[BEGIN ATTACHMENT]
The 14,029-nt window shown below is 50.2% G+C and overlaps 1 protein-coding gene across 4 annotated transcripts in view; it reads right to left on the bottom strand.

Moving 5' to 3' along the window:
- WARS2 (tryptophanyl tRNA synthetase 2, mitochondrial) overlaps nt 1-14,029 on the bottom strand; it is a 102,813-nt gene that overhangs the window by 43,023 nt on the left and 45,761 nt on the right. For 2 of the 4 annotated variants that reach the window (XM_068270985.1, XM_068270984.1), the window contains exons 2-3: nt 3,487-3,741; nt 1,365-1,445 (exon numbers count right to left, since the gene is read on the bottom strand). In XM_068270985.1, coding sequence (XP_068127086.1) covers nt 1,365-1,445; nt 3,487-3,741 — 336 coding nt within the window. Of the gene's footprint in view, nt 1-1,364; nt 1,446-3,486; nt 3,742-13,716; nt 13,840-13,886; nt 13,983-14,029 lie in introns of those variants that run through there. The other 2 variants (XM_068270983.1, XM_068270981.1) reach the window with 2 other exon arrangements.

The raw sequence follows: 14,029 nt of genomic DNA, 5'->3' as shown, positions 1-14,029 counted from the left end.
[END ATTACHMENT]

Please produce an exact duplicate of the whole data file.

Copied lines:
The 14,029-nt window shown below is 50.2% G+C and overlaps 1 protein-coding gene across 4 annotated transcripts in view; it reads right to left on the bottom strand.

Moving 5' to 3' along the window:
- WARS2 (tryptophanyl tRNA synthetase 2, mitochondrial) overlaps nt 1-14,029 on the bottom strand; it is a 102,813-nt gene that overhangs the window by 43,023 nt on the left and 45,761 nt on the right. For 2 of the 4 annotated variants that reach the window (XM_068270985.1, XM_068270984.1), the window contains exons 2-3: nt 3,487-3,741; nt 1,365-1,445 (exon numbers count right to left, since the gene is read on the bottom strand). In XM_068270985.1, coding sequence (XP_068127086.1) covers nt 1,365-1,445; nt 3,487-3,741 — 336 coding nt within the window. Of the gene's footprint in view, nt 1-1,364; nt 1,446-3,486; nt 3,742-13,716; nt 13,840-13,886; nt 13,983-14,029 lie in introns of those variants that run through there. The other 2 variants (XM_068270983.1, XM_068270981.1) reach the window with 2 other exon arrangements.

The raw sequence follows: 14,029 nt of genomic DNA, 5'->3' as shown, positions 1-14,029 counted from the left end.